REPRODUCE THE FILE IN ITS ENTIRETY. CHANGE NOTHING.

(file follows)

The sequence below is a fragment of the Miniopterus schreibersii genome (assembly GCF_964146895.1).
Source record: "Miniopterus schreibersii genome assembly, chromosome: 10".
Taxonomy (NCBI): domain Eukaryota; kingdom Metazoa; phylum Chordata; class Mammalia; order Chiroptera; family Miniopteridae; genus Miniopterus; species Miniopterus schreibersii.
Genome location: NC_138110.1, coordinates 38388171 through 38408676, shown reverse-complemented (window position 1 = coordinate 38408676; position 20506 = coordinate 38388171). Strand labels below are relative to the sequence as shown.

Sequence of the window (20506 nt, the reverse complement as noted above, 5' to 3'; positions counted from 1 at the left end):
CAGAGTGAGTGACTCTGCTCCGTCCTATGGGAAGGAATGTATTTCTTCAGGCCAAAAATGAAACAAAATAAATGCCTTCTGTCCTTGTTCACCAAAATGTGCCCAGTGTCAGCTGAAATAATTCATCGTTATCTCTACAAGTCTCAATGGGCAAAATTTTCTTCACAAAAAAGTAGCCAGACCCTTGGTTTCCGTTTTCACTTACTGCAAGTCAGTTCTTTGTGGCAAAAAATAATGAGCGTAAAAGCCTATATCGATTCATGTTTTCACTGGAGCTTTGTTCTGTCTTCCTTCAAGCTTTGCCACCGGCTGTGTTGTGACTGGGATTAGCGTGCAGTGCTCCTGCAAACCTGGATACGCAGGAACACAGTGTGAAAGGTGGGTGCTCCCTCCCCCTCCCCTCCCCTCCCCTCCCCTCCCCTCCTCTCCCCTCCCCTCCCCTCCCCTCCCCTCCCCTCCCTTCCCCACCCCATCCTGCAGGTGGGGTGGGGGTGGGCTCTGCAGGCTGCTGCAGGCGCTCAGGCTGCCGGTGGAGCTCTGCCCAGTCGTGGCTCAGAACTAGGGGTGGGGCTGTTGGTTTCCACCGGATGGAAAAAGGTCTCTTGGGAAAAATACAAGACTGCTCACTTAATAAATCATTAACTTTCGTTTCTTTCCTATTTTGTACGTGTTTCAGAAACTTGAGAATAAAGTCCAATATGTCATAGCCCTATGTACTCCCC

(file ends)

The sequence below is a fragment of the Miniopterus schreibersii genome (assembly GCF_964146895.1).
Source record: "Miniopterus schreibersii genome assembly, chromosome: 10".
Taxonomy (NCBI): domain Eukaryota; kingdom Metazoa; phylum Chordata; class Mammalia; order Chiroptera; family Miniopteridae; genus Miniopterus; species Miniopterus schreibersii.
Genome location: NC_138110.1, coordinates 38388171 through 38408676, shown reverse-complemented (window position 1 = coordinate 38408676; position 20506 = coordinate 38388171). Strand labels below are relative to the sequence as shown.

Sequence of the window (20506 nt, the reverse complement as noted above, 5' to 3'; positions counted from 1 at the left end):
CAGAGTGAGTGACTCTGCTCCGTCCTATGGGAAGGAATGTATTTCTTCAGGCCAAAAATGAAACAAAATAAATGCCTTCTGTCCTTGTTCACCAAAATGTGCCCAGTGTCAGCTGAAATAATTCATCGTTATCTCTACAAGTCTCAATGGGCAAAATTTTCTTCACAAAAAAGTAGCCAGACCCTTGGTTTCCGTTTTCACTTACTGCAAGTCAGTTCTTTGTGGCAAAAAATAATGAGCGTAAAAGCCTATATCGATTCATGTTTTCACTGGAGCTTTGTTCTGTCTTCCTTCAAGCTTTGCCACCGGCTGTGTTGTGACTGGGATTAGCGTGCAGTGCTCCTGCAAACCTGGATACGCAGGAACACAGTGTGAAAGGTGGGTGCTCCCTCCCCCTCCCCTCCCCTCCCCTCCCCTCCCCTCCTCTCCCCTCCCCTCCCCTCCCCTCCCCTCCCCTCCCTTCCCCACCCCATCCTGCAGGTGGGGTGGGGGTGGGCTCTGCAGGCTGCTGCAGGCGCTCAGGCTGCCGGTGGAGCTCTGCCCAGTCGTGGCTCAGAACTAGGGGTGGGGCTGTTGGTTTCCACCGGATGGAAAAAGGTCTCTTGGGAAAAATACAAGACTGCTCACTTAATAAATCATTAACTTTCGTTTCTTTCCTATTTTGTACGTGTTTCAGAAACTTGAGAATAAAGTCCAATATGTCATAGCCCTATGTACTCCCC